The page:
Fundraising startups need to apply a discount to their valuation to account for being based in Africa, according to the chief executive officer (CEO) of recently-funded Nigerian e-health venture Helium Health.
Founded in 2016, Helium Health takes hospitals and clinics instantly digital with its flagship Electronic Medical Records/Hospital Management Information System (EMR/HMIS) product, currently in use by more than 300 healthcare facilities in West Africa.
The company this month announced the completion of a US$10 million Series A funding round, led by Global Ventures and Asia Africa Investment & Consulting (AAIC); with participation from Tencent, Ohara Pharmaceutical Co, HOF Capital, Y Combinator, VentureSouq, Chrysalis Capital, Kairos Angels and Flying Doctors Healthcare Investment Company.
Speaking to Disrupt Podcast, CEO Adegoke Olubusi explained that in preparing to fundraise, the startup wanted to avoid a “random valuation like most startups go for”, rather creating a “scientific” valuation model – of approximately 40 pages in length – to arrive at a three tiered valuation system offering a best, medium, and worst case scenario valuation.
“The first thing we did was establish what our assumptions were. What pricing assumptions, what sales assumptions were driving the numbers behind the financial model – things like ‘this is the average amount we were going to charge per hospital’, ‘this is the number of hospitals we’re going to get to’ – because those assumptions drive what’s in the financial model,” Olubusi said.
The startup also created a comparable analysis of similar companies in other markets, what their multiples were on acquisition or IPO, estimated the weighted cost of capital… and applied a discount on account of being an African company.
“We know there are a lot of extenuating circumstances in this market that make it harder for you to use the same multiples as you would in other markets. Things like currency fluctuations, political instability, all those factors, and we decided to account for that and discount accordingly. That way investors would also feel comfortable that we’re taking into consideration those risks, because those risks are definitely higher than in other markets,” Olubusi said.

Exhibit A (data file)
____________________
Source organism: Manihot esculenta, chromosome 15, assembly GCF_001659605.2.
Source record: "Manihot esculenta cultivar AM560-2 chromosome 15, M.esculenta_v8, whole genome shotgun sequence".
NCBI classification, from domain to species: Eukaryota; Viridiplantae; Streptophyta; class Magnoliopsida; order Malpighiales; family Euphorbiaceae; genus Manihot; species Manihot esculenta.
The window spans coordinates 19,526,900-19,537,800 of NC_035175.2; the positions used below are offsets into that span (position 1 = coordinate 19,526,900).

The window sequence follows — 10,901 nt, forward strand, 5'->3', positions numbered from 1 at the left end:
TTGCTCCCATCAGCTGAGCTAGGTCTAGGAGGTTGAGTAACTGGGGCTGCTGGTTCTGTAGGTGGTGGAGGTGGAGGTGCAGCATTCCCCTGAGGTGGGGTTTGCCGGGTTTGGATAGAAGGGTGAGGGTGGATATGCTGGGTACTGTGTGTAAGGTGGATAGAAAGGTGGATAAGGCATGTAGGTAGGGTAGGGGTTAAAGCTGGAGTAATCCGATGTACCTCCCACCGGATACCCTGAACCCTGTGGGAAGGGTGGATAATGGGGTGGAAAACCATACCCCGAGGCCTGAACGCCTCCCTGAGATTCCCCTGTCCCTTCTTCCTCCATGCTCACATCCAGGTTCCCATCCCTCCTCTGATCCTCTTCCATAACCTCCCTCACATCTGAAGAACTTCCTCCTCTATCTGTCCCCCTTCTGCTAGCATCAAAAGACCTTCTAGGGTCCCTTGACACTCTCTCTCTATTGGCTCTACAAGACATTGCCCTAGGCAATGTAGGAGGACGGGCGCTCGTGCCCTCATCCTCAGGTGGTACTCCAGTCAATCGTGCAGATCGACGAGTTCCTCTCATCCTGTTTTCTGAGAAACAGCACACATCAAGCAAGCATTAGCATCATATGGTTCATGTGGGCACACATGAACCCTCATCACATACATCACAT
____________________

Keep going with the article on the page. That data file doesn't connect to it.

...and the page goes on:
“I also feel like one of the reasons we did that – we had to do that – is that we know it’s going to be a topic of conversation with every investor, so we ourselves might as well get ahead of it and have a plan around that. In essence it was a form of an Africa discount, it’s something we don’t like, but it’s something we unfortunately have to live with in the near future as a way to mitigate risk when you’re taking it to investors, especially when investors are mostly international or not local to Africa.”
Olubusi believes African startups will have to offer an “Africa discount” in their valuations until enough local companies exist – and do well – to be able to conduct an African market comparison; with enough competition to be able to meaningfully measure startups against each other. The “Africa discount”, he says, is only on offer because not enough proof of exits exist yet.
“If my comparative analysis in my valuation model was using other African companies in the same market, there would be no need for the discount. The problem is that all the other companies you can compare yourself to are in the US or European markets, or different parts of Asia, and that’s a real problem, so as more companies like Helium keep getting more successful, there’ll be less of a need for it.”
With the Series A round secured, Helium Health intends to use the funds for expansion around the continent – to North, East, and Francophone Africa. Kenya, Egypt, and Morocco are the startup’s top three target markets to tackle next.
The company has also been building a suite of new products which it will continue to work on and push out in the coming months. These include a teleclinic product for hospitals, which launched last month, and has seen 300 new hospitals sign up in just three weeks.
“Lockdown is forcing everyone to start seeing patients virtually, and they need software in order to facilitate that. Everything from scheduling to payments, to communication, to the actual consultation – all that, our platform does, so we’re very excited to see that scale,” Olubusi said.
A credit product is also under development, offering instant loans for healthcare providers. The solution will build credit scores for hospitals based on a machine learning model using data the facility inputs when using Helium’s EMR system.
Finally, the startup is working on software for the public sector, specifically around workflow automation and emergency response.
“We think that’s going to be a big deal in the future, especially with the rise of COVID and the need for the containment of outbreaks like Ebola and Lassa Fever around Nigeria and other parts of Africa,” Olubusi said.
There’s a lot to be getting on with, for the 104 people currently making up the Helium Health team. But they’re in no rush. Olubusi says the startup is playing a long term game, and expects it to take 10 to 20 years to arrive at “where we need to be”.